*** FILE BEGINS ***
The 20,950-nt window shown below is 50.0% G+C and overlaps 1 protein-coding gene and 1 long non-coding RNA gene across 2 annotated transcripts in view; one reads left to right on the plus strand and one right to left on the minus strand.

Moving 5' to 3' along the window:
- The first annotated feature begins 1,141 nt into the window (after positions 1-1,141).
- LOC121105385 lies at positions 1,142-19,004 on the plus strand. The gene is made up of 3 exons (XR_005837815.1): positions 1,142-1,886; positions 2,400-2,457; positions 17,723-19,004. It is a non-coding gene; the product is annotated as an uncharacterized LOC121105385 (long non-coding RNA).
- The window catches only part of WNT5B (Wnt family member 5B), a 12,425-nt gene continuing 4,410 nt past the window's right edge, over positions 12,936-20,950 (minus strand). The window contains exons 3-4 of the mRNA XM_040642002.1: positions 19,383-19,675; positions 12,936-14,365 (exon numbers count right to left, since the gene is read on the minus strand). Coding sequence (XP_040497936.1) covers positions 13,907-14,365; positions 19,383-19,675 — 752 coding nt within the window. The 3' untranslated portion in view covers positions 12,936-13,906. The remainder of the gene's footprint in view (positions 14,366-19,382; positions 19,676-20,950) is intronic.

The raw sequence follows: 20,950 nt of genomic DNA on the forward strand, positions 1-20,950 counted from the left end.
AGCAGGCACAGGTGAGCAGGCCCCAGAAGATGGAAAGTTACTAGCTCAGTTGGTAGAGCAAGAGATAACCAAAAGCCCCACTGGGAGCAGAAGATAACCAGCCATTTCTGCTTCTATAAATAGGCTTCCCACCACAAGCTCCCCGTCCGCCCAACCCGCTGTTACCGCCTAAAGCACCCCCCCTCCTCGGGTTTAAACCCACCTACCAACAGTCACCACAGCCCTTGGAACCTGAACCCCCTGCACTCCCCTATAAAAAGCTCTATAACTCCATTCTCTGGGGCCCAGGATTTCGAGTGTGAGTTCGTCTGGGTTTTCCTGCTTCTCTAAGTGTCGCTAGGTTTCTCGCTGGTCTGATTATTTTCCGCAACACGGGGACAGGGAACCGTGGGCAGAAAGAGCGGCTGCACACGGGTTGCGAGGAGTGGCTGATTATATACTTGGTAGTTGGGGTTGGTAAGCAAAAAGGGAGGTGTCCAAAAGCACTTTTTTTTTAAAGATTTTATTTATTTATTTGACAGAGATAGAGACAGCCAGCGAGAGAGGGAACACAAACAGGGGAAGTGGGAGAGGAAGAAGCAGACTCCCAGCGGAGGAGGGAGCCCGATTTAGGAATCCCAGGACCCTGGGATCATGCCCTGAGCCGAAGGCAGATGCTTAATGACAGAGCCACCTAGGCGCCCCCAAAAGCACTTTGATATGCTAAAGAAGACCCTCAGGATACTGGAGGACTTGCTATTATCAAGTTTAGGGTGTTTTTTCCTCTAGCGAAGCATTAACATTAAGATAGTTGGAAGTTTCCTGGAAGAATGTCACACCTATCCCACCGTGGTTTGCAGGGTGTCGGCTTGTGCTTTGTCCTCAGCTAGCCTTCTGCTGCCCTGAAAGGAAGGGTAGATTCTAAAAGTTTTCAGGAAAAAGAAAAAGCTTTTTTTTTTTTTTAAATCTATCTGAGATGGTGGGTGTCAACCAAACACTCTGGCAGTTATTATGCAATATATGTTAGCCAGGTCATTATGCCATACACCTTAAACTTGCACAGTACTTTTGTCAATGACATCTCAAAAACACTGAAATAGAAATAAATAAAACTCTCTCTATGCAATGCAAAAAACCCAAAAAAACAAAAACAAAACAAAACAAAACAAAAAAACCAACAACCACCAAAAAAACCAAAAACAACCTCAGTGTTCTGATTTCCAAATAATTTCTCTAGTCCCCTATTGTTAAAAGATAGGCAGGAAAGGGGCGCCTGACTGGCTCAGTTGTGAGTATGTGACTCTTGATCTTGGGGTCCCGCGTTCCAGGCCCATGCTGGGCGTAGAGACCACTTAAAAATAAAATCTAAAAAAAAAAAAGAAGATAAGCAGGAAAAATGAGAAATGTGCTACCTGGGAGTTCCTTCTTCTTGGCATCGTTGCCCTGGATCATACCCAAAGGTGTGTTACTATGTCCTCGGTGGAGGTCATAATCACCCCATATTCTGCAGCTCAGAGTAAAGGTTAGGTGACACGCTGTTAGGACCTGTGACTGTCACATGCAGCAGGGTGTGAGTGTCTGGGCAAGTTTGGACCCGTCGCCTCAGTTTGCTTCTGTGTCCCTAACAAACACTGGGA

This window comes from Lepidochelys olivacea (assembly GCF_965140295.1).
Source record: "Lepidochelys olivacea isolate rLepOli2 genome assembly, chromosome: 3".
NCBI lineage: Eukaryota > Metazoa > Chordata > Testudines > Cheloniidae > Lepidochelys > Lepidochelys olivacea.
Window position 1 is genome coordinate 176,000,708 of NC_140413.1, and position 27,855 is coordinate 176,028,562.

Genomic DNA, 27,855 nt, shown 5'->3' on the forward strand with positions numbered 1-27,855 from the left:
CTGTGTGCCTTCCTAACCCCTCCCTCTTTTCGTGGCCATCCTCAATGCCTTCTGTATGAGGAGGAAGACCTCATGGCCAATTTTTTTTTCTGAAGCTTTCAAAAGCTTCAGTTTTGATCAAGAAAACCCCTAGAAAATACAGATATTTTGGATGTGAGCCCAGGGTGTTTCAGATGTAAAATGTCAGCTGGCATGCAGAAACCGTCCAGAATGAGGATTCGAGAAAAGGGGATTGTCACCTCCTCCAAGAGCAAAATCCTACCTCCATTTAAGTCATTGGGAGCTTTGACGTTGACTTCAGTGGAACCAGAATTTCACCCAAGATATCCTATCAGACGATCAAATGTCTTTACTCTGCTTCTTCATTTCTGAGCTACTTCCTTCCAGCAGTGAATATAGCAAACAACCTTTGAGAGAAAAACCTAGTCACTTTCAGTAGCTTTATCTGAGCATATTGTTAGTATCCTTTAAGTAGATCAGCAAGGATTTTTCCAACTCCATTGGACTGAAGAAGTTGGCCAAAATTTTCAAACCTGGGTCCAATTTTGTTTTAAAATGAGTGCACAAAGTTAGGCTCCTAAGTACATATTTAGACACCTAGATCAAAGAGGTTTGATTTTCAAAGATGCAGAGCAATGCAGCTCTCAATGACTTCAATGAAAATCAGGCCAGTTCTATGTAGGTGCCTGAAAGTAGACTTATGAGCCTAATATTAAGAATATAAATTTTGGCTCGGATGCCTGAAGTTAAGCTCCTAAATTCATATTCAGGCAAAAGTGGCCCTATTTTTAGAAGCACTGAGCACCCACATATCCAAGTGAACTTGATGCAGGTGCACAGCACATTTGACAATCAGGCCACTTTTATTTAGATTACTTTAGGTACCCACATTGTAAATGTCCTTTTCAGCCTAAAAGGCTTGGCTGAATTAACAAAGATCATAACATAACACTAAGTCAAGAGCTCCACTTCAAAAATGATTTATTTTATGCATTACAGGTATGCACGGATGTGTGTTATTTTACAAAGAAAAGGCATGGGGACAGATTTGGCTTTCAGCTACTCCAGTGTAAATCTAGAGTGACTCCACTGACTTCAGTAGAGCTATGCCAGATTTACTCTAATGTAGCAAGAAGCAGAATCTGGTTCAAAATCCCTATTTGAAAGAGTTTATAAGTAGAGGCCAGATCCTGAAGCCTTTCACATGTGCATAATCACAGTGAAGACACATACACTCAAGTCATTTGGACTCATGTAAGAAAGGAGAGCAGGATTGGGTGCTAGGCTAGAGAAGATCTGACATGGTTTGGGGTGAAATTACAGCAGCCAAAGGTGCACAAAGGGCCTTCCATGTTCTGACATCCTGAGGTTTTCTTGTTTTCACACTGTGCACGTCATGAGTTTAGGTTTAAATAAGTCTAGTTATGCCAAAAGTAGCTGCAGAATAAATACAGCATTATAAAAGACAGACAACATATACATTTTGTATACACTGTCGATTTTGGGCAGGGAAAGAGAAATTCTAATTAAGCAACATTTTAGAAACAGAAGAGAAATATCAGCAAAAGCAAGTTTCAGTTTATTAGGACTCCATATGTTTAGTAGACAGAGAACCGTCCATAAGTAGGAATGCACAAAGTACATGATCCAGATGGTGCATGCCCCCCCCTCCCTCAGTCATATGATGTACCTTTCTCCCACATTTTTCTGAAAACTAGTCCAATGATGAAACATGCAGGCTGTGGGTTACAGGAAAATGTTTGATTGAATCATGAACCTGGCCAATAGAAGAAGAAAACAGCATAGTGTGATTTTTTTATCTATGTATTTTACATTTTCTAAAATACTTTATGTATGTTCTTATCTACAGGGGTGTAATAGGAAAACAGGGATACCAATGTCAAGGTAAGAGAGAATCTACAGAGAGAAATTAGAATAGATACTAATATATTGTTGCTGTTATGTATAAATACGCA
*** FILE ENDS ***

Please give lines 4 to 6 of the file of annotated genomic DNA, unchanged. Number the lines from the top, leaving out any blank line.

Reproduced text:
- LOC121105385 lies at positions 1,142-19,004 on the plus strand. The gene is made up of 3 exons (XR_005837815.1): positions 1,142-1,886; positions 2,400-2,457; positions 17,723-19,004. It is a non-coding gene; the product is annotated as an uncharacterized LOC121105385 (long non-coding RNA).
- The window catches only part of WNT5B (Wnt family member 5B), a 12,425-nt gene continuing 4,410 nt past the window's right edge, over positions 12,936-20,950 (minus strand). The window contains exons 3-4 of the mRNA XM_040642002.1: positions 19,383-19,675; positions 12,936-14,365 (exon numbers count right to left, since the gene is read on the minus strand). Coding sequence (XP_040497936.1) covers positions 13,907-14,365; positions 19,383-19,675 — 752 coding nt within the window. The 3' untranslated portion in view covers positions 12,936-13,906. The remainder of the gene's footprint in view (positions 14,366-19,382; positions 19,676-20,950) is intronic.

The raw sequence follows: 20,950 nt of genomic DNA on the forward strand, positions 1-20,950 counted from the left end.